Since the early ’70s, Bruce Springsteen has been one of the last true rock ‘n’ roll artists, staying loyal to a style of music that has shifted and evolved countless times over the decades. He also remains one of the preeminent chroniclers of American life within pop music, drawing sketches of the down-on-their-luck and the working class, and giving the characters in his songs a dignity that the world seems intent on robbing from them.
In 2009, Springsteen released yet another album: Working on a Dream, which hit the top of the Billboard 200. The album includes some great new Springsteen songs, including “The Wrestler,” which was used in the Darren Aronofsky-directed film of the same name. Bruce Springsteen tickets sold very well as fans rushed out to hear the man play his songs live.
Here’s a run-down of some of the most essential Springsteen albums, including his most recent record, Working on a Dream.
Working on a Dream, 2009
Though the Boss doesn’t score on the charts with his singles they way he used to, Working on a Dream is still a solid album packed with great new music from this master of old-fashioned rock ‘n’ roll. Tracks like “The Wrestler,” the last song on the album, show off Springsteen at his best. “These things that have comforted me, I drive away / This place that is my home I cannot stay / My only faith’s in the broken bones and bruises I display / Have you ever seen a one-legged man trying to dance his way free? / If you’ve ever seen a one-legged man then you’ve seen me,” Springsteen sings on that. He perfectly captures the feeling of being broken and old but still giving life your all. Working on a Dream shows Springsteen still rooting for the underdog with moving language.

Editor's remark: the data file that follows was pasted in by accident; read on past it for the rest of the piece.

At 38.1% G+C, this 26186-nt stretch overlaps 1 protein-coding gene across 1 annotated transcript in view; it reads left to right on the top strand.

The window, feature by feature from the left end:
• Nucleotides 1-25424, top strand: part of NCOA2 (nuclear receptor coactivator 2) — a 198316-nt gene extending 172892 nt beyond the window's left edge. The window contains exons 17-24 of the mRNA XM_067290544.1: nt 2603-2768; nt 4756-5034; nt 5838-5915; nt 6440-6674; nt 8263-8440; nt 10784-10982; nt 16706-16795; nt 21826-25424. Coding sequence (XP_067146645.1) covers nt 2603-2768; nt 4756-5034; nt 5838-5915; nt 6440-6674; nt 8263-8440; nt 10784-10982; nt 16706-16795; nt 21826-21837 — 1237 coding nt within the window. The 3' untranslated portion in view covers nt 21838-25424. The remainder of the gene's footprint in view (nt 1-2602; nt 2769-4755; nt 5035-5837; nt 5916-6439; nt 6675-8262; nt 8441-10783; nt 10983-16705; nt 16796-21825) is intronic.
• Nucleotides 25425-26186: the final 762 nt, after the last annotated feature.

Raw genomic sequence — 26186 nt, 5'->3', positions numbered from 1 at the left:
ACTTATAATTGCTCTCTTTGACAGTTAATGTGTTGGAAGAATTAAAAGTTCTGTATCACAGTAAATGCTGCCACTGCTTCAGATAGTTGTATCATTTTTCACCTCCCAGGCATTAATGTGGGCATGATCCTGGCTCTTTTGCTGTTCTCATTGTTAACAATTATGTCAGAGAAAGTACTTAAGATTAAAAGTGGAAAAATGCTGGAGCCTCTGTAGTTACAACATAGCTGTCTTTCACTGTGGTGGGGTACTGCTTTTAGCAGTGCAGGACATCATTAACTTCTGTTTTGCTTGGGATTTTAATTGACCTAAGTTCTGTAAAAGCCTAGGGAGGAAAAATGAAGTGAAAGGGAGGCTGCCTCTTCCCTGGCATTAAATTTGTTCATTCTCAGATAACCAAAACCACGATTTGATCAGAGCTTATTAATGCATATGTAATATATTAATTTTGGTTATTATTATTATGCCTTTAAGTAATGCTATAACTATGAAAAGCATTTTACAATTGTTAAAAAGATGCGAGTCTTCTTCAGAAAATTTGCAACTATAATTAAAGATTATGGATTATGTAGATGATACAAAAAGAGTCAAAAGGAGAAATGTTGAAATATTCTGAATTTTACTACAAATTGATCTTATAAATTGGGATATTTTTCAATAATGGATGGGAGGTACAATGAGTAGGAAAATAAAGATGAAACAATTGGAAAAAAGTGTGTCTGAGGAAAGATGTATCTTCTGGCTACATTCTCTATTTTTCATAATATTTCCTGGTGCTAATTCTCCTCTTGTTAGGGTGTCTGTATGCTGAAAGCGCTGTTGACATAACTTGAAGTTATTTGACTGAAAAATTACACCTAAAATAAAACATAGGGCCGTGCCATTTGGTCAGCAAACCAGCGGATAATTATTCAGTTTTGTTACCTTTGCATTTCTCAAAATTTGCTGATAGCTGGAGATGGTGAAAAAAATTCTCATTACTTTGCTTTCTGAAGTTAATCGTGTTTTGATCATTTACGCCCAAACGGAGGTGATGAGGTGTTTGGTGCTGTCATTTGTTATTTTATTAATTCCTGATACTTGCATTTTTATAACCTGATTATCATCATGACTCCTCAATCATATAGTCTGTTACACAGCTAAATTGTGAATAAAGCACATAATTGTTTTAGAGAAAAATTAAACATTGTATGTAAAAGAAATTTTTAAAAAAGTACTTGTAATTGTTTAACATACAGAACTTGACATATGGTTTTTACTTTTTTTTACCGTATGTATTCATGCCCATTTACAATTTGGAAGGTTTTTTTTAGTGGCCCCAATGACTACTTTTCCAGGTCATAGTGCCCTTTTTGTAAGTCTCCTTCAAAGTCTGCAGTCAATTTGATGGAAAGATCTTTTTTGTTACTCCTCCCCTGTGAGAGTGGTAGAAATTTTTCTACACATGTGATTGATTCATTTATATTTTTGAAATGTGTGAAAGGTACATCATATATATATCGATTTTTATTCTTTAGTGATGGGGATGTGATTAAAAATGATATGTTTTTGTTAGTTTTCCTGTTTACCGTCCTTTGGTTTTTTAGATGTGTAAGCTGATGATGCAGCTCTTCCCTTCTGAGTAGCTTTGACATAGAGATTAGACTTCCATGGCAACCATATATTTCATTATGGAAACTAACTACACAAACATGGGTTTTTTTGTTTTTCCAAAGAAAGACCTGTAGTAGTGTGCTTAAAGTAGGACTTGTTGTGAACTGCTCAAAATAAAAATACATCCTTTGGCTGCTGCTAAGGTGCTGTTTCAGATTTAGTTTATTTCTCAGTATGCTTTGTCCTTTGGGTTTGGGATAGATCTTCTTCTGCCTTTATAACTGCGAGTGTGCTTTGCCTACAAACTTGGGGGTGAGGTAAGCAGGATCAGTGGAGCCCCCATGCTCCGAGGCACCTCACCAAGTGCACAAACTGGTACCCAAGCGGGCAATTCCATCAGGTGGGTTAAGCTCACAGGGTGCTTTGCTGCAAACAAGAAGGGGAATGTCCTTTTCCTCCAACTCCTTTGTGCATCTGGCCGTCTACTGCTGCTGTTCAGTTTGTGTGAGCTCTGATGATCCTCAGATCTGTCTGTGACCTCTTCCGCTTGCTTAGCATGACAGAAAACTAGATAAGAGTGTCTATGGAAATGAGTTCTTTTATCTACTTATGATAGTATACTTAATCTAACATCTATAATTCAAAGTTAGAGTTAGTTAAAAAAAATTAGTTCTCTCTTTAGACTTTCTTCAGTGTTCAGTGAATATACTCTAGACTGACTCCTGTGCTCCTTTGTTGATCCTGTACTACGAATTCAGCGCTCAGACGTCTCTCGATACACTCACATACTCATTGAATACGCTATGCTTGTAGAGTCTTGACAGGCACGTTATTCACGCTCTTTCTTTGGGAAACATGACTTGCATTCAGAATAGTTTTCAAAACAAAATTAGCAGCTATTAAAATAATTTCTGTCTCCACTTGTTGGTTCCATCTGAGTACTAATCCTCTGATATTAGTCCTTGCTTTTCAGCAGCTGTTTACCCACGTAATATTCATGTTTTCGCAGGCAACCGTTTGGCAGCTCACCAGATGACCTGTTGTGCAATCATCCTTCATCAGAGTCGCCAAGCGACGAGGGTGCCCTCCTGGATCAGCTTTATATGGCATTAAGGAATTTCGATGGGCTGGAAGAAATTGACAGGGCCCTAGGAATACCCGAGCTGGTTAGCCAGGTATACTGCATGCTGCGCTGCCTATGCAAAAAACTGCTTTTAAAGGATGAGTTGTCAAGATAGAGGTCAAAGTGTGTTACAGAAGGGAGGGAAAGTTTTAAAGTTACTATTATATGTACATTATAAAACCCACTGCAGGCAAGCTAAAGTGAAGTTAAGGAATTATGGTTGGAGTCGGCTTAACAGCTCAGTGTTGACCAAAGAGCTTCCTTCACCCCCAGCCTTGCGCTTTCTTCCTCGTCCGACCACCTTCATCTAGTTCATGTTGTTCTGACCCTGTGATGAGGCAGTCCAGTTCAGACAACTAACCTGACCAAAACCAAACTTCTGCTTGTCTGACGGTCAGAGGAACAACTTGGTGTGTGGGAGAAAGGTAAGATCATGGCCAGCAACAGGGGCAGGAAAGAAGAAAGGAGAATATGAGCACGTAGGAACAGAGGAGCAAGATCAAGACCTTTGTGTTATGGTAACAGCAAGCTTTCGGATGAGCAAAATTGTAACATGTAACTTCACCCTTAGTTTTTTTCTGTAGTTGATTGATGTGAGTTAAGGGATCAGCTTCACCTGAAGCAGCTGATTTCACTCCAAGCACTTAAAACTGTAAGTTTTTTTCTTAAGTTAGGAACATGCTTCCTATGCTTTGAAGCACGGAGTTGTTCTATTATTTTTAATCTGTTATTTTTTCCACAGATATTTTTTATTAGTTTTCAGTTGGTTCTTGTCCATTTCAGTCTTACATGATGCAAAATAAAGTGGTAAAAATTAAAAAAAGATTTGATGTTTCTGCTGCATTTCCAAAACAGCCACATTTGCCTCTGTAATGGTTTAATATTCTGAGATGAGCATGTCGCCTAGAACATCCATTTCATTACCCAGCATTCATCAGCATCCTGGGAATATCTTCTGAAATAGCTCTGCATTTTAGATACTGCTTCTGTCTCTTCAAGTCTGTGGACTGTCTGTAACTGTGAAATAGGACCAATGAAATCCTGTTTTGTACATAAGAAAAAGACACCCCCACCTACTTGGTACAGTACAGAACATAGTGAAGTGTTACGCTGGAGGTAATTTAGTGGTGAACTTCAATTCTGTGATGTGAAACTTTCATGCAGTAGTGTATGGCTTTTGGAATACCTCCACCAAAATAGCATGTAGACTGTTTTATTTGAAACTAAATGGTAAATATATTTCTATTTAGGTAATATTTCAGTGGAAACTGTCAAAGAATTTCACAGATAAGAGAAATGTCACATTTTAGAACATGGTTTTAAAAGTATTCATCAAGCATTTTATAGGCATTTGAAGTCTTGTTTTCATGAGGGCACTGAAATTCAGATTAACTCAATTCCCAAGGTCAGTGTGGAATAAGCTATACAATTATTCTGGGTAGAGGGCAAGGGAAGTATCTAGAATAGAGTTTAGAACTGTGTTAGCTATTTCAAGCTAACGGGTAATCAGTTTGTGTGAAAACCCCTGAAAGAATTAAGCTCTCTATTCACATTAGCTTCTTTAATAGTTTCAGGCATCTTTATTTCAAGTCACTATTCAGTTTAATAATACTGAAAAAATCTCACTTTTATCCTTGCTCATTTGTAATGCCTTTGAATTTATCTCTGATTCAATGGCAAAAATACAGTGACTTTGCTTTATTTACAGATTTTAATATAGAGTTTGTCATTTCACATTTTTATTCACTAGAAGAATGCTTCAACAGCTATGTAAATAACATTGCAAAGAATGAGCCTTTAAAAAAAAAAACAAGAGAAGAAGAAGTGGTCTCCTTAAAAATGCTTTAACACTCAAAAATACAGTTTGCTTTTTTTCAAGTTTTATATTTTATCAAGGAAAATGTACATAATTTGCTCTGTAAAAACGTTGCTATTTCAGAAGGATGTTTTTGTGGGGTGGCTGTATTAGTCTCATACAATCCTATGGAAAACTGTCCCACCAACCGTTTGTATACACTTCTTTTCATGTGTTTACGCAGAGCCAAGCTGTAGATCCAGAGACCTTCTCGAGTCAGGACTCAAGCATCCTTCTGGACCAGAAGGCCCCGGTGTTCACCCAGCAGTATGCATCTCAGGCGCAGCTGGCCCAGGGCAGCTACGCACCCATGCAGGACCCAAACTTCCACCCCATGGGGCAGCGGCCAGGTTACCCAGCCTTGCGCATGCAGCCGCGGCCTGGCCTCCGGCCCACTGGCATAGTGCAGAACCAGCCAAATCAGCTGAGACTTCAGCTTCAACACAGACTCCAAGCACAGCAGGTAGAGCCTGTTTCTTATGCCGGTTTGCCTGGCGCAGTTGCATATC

Born in the U.S.A., 1984
Springsteen’s Born in the U.S.A. isn’t just classic Springsteen’s classic rock, a perfect gem that’s regarded as one of the best albums to come out of the ’80s. The three hits on this album “Born in the U.S.A.,” “Dancing in the Dark” and “Glory Days” remain popular tracks to this day. It’s hard not to feel your heart swell to the chorus on many of these songs. More than any other, this is certainly required listening for anyone looking to get into Springsteen.
The black and white photo on the cover of Nebraska hints at the dark stories contained within. If Springsteen’s follow-up, Born in the U.S.A, had a silver lining of hope in it, Nebraska was the dark cloud that had to pass over you before you reached that hope. Despite the pessimism, it’s a brilliant album, one that takes a stripped-down approach to Springsteen’s music.
Greetings from Asbury Park, 1973
Though there’s plenty of gold to be mined from Springsteen’s ’70s discography, his debut is a good place to start. The classics on here – like the opener, “Blinded by the Light,” or the stirring “Lost in the Flood”-are sure to become favorites to any budding Springsteen fan.
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